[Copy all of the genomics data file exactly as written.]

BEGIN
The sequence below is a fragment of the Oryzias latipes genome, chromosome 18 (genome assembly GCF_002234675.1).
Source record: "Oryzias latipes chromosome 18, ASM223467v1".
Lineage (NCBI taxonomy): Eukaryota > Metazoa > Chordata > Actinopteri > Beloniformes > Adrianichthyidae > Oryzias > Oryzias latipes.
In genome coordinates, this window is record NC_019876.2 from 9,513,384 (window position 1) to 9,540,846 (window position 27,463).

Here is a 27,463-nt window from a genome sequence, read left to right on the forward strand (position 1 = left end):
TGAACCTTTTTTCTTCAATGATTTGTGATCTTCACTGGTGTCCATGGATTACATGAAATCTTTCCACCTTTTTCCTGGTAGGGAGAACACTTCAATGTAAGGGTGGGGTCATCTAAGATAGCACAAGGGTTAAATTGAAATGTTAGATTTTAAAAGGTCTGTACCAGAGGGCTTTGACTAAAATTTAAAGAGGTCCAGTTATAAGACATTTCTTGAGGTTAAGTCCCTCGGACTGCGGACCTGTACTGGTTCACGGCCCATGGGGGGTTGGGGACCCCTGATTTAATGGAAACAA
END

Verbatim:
The sequence below is a fragment of the Oryzias latipes genome, chromosome 18 (genome assembly GCF_002234675.1).
Source record: "Oryzias latipes chromosome 18, ASM223467v1".
Lineage (NCBI taxonomy): Eukaryota > Metazoa > Chordata > Actinopteri > Beloniformes > Adrianichthyidae > Oryzias > Oryzias latipes.
In genome coordinates, this window is record NC_019876.2 from 9,513,384 (window position 1) to 9,540,846 (window position 27,463).

Here is a 27,463-nt window from a genome sequence, read left to right on the forward strand (position 1 = left end):
TGAACCTTTTTTCTTCAATGATTTGTGATCTTCACTGGTGTCCATGGATTACATGAAATCTTTCCACCTTTTTCCTGGTAGGGAGAACACTTCAATGTAAGGGTGGGGTCATCTAAGATAGCACAAGGGTTAAATTGAAATGTTAGATTTTAAAAGGTCTGTACCAGAGGGCTTTGACTAAAATTTAAAGAGGTCCAGTTATAAGACATTTCTTGAGGTTAAGTCCCTCGGACTGCGGACCTGTACTGGTTCACGGCCCATGGGGGGTTGGGGACCCCTGATTTAATGGAAACAA